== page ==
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Israeli Supreme Court revokes key element of judicial reform

Israeli Supreme Court revokes key element of judicial reform Benjamin Netanyahu, Prime Minister of Israel (Photo: Getty Images)
Author: Daria Shekina

On Monday, January 1st, the Supreme Court of Israel declared a July-passed amendment to the law invalid, with a meager majority vote of eight out of fifteen judges, reports Tages Anzeiger.

The amendment to the constitution stripped the court of the power to take action against unlawful decisions of the government, prime minister, or individual ministers. Critics warned that this could lead to corruption and arbitrary appointments to important positions.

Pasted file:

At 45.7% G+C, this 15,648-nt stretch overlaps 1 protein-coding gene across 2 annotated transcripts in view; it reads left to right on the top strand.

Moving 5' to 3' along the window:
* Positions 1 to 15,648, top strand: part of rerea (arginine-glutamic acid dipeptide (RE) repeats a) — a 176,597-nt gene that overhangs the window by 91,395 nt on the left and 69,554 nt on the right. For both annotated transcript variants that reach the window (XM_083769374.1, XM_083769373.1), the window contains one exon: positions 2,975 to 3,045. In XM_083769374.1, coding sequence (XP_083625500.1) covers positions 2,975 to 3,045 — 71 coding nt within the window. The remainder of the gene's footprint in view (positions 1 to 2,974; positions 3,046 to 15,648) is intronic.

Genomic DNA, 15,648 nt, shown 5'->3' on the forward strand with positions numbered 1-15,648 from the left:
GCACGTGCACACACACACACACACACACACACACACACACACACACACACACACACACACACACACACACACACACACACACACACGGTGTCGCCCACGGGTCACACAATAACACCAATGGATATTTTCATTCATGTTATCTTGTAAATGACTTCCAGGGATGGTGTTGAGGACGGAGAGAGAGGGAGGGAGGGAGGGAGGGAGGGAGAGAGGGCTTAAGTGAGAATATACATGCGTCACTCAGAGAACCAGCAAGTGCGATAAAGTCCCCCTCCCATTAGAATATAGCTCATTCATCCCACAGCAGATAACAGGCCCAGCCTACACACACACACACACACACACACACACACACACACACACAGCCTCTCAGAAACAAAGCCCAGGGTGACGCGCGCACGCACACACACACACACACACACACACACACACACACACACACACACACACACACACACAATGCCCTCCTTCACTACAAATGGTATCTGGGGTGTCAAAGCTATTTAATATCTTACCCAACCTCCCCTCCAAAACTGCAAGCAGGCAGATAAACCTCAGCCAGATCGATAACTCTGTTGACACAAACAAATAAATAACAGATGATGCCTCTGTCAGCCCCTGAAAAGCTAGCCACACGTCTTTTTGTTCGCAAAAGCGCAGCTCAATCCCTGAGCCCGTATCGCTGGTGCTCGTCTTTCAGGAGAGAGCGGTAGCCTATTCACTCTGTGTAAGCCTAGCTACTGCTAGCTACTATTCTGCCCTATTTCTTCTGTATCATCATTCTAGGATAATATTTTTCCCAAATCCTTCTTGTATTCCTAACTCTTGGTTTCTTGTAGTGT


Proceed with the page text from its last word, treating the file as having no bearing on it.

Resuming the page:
The reason cited in the decision was that the amendment to the law "would cause serious and unprecedented harm to the fundamental characteristics of Israel as a democratic state."

Never before in Israel's history has the Supreme Court annulled a similar law.

Protests in Israel over judicial reform

In April 2023, Israeli Prime Minister Benjamin Netanyahu announced plans for a judicial reform aimed at reducing the Supreme Court's influence, but this proposal faced a barrage of criticism. Opponents of the reform argued that such changes would lead to the establishment of a dictatorship in Israel.

As a result, the country witnessed a wave of protests - millions of citizens took to the streets to prevent the adoption of such a bill. Afterward, Netanyahu announced a pause in the reform, but on July 24, the Knesset passed the law as part of the judicial reform.